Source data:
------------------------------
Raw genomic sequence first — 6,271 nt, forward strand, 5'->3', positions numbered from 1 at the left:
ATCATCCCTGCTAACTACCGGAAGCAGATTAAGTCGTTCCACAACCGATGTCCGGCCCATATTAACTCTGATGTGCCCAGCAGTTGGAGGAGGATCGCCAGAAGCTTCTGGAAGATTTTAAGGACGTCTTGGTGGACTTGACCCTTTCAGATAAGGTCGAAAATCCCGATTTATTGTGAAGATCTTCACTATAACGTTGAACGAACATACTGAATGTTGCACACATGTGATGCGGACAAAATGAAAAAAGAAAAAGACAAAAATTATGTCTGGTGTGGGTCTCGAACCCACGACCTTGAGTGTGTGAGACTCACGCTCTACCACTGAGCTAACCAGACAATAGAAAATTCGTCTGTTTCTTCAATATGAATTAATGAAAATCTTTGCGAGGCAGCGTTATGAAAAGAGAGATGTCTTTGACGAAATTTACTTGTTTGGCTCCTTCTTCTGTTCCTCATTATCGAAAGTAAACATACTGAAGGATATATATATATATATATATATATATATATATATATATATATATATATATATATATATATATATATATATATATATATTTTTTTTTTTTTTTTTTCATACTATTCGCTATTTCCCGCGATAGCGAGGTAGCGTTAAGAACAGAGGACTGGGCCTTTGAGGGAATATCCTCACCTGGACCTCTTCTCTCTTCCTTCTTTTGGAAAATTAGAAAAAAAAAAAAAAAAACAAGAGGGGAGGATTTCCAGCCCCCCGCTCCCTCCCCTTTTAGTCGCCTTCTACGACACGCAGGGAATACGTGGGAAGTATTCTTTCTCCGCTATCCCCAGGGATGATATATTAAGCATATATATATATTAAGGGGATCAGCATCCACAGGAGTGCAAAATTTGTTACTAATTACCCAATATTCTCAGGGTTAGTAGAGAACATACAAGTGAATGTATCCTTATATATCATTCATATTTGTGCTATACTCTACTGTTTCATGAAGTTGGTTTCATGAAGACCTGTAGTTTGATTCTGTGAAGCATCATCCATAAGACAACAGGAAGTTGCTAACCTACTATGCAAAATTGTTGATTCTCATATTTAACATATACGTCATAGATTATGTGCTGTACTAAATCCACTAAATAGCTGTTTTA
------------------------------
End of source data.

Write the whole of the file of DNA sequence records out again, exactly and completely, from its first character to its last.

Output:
Raw genomic sequence first — 6,271 nt, forward strand, 5'->3', positions numbered from 1 at the left:
ATCATCCCTGCTAACTACCGGAAGCAGATTAAGTCGTTCCACAACCGATGTCCGGCCCATATTAACTCTGATGTGCCCAGCAGTTGGAGGAGGATCGCCAGAAGCTTCTGGAAGATTTTAAGGACGTCTTGGTGGACTTGACCCTTTCAGATAAGGTCGAAAATCCCGATTTATTGTGAAGATCTTCACTATAACGTTGAACGAACATACTGAATGTTGCACACATGTGATGCGGACAAAATGAAAAAAGAAAAAGACAAAAATTATGTCTGGTGTGGGTCTCGAACCCACGACCTTGAGTGTGTGAGACTCACGCTCTACCACTGAGCTAACCAGACAATAGAAAATTCGTCTGTTTCTTCAATATGAATTAATGAAAATCTTTGCGAGGCAGCGTTATGAAAAGAGAGATGTCTTTGACGAAATTTACTTGTTTGGCTCCTTCTTCTGTTCCTCATTATCGAAAGTAAACATACTGAAGGATATATATATATATATATATATATATATATATATATATATATATATATATATATATATATATATATATATATATATATTTTTTTTTTTTTTTTTTCATACTATTCGCTATTTCCCGCGATAGCGAGGTAGCGTTAAGAACAGAGGACTGGGCCTTTGAGGGAATATCCTCACCTGGACCTCTTCTCTCTTCCTTCTTTTGGAAAATTAGAAAAAAAAAAAAAAAAACAAGAGGGGAGGATTTCCAGCCCCCCGCTCCCTCCCCTTTTAGTCGCCTTCTACGACACGCAGGGAATACGTGGGAAGTATTCTTTCTCCGCTATCCCCAGGGATGATATATTAAGCATATATATATATTAAGGGGATCAGCATCCACAGGAGTGCAAAATTTGTTACTAATTACCCAATATTCTCAGGGTTAGTAGAGAACATACAAGTGAATGTATCCTTATATATCATTCATATTTGTGCTATACTCTACTGTTTCATGAAGTTGGTTTCATGAAGACCTGTAGTTTGATTCTGTGAAGCATCATCCATAAGACAACAGGAAGTTGCTAACCTACTATGCAAAATTGTTGATTCTCATATTTAACATATACGTCATAGATTATGTGCTGTACTAAATCCACTAAATAGCTGTTTTA